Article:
Last June, Amos delivered a brand-new telescope to the Magdalena Ridge Observatory (New Mexico, USA). This telescope, the second unit in a series of 10 telescopes, was designed and built by Amos in its Belgian facilities located in Liège. It was transported to the United States by boat and then by truck and safely arrived on site in January 2023. Amos’ team took care of the installation and the customer, New Mexico Tech (NMT), officially accepted the telescope last June after a series of validation and performance tests. This new telescope joins the first telescope delivered by Amos several years ago.
NMT is currently building a large world-class facility in New Mexico, at the Magdalena Ridge Observatory (MRO). It consists in an array of telescopes working together to produce images with a resolution equivalent to what would be obtained through a telescope as large as the distance between the two farthest telescopes in the array, which will be in the MROi case 340 meters when the array is completed. The light collected by each telescope is fed in a tunnel and guided into the beam combining facility. There, the light beams are combined to generate an interference containing information about the observed astronomical object. By multiplying the observations from various angles and combining the resulting interference patterns, one can reconstruct a representation of the observed object with a resolution as large as the dimension of the array. Ultimately, the array will be composed of 28 stations and 10 telescopes, relocatable to any science-based configuration over the 28 stations.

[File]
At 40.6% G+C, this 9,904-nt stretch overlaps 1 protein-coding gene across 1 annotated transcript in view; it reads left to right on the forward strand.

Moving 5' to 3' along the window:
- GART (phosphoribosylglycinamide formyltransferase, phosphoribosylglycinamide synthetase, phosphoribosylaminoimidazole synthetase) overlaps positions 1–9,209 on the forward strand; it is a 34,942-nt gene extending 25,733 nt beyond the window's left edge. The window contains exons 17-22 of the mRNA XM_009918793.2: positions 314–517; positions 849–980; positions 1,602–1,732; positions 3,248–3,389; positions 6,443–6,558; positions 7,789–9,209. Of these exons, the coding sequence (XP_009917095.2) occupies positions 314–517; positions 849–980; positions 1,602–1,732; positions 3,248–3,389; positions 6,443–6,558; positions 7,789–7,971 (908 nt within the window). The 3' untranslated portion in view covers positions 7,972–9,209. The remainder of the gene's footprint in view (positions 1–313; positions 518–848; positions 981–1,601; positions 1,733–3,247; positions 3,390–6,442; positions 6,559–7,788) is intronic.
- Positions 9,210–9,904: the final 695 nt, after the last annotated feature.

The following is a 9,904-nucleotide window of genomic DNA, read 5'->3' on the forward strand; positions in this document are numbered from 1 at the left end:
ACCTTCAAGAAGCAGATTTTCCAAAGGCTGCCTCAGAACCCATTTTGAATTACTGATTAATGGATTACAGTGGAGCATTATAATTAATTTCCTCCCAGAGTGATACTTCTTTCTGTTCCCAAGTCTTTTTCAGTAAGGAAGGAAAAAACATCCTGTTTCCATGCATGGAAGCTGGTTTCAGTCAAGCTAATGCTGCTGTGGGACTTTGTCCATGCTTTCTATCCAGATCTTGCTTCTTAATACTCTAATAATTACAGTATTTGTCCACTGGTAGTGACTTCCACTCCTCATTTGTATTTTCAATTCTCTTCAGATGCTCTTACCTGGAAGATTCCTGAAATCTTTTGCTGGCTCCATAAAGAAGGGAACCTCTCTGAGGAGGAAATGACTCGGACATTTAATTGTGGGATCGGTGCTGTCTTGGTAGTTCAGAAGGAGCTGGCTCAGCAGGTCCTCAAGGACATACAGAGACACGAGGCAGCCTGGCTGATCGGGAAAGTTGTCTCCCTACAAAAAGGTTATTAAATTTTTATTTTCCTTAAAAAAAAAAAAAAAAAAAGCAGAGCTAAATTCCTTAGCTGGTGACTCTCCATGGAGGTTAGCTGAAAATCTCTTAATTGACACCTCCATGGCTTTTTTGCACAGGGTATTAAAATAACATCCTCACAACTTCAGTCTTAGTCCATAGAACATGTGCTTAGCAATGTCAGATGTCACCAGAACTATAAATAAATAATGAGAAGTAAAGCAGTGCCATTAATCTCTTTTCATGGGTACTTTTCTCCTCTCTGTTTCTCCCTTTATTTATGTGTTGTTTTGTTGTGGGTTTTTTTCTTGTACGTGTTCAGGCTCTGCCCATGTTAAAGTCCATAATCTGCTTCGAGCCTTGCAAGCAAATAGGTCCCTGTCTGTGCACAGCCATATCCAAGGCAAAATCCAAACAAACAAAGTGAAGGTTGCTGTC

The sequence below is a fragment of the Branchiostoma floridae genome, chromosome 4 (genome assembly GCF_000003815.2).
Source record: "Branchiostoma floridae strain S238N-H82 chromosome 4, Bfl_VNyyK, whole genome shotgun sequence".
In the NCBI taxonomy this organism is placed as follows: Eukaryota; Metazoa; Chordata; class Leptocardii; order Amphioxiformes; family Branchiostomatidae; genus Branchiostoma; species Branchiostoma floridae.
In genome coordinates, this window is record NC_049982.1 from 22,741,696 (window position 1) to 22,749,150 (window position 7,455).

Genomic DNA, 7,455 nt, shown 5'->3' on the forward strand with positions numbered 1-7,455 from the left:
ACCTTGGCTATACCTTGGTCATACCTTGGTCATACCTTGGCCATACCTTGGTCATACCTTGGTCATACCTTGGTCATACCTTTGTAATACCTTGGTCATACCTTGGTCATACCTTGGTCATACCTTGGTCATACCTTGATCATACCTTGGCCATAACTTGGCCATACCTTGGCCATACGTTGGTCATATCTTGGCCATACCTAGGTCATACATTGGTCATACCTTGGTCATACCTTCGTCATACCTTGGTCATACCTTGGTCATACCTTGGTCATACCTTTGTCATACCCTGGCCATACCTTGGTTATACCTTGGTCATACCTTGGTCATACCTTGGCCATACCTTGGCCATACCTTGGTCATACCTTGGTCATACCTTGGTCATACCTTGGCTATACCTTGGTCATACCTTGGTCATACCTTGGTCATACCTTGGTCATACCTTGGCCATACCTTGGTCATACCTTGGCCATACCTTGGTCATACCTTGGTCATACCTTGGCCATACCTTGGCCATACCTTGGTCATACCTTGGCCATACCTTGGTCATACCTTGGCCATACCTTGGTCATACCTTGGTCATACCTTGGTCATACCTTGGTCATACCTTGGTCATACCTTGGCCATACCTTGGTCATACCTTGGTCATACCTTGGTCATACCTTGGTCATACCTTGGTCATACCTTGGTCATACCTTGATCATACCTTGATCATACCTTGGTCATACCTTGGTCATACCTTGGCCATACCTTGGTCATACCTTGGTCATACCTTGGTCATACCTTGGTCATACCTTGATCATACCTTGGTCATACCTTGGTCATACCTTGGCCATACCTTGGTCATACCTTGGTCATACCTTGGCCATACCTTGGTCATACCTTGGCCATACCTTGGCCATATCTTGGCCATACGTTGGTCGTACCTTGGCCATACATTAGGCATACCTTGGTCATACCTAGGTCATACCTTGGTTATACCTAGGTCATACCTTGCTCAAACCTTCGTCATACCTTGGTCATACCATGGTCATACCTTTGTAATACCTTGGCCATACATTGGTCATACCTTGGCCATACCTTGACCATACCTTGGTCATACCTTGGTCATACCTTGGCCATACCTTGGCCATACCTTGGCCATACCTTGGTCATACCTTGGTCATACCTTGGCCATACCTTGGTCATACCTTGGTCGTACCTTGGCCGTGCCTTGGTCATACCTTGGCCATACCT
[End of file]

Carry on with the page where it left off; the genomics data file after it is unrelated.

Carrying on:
Each telescope has a primary mirror with a diameter of 1.4 m and a specific design meeting the constraints of the MROi architecture: a very robust mount to dampen vibrations and two horizontal axes to minimize the number of mirrors in the telescope.
The acceptance of this second telescope is a key milestone for NMT. With two telescopes, NMT can start generating interferences between the two telescope light beams and observe the first interferometric fringes. NMT is currently integrating all the other elements of the beam combining facility to achieve this objective.
The acceptance of this second telescope is another success for Amos. “We are proud to deliver to New Mexico Tech this brand-new telescope for their array. The pandemic challenged both teams on each side of the Atlantic however, the excellent relationship between Amos and NMT allowed for overcoming those difficulties and resuming the project in the best possible conditions. Amos is deeply committed to the success of this ambitious project, both from a technical perspective, and a scientific point of view. Our workers and engineers are making sure to deliver state-of-the-art telescopes to contribute producing world-class science and publications.” said Xavier Verians, Director Business Development at Amos.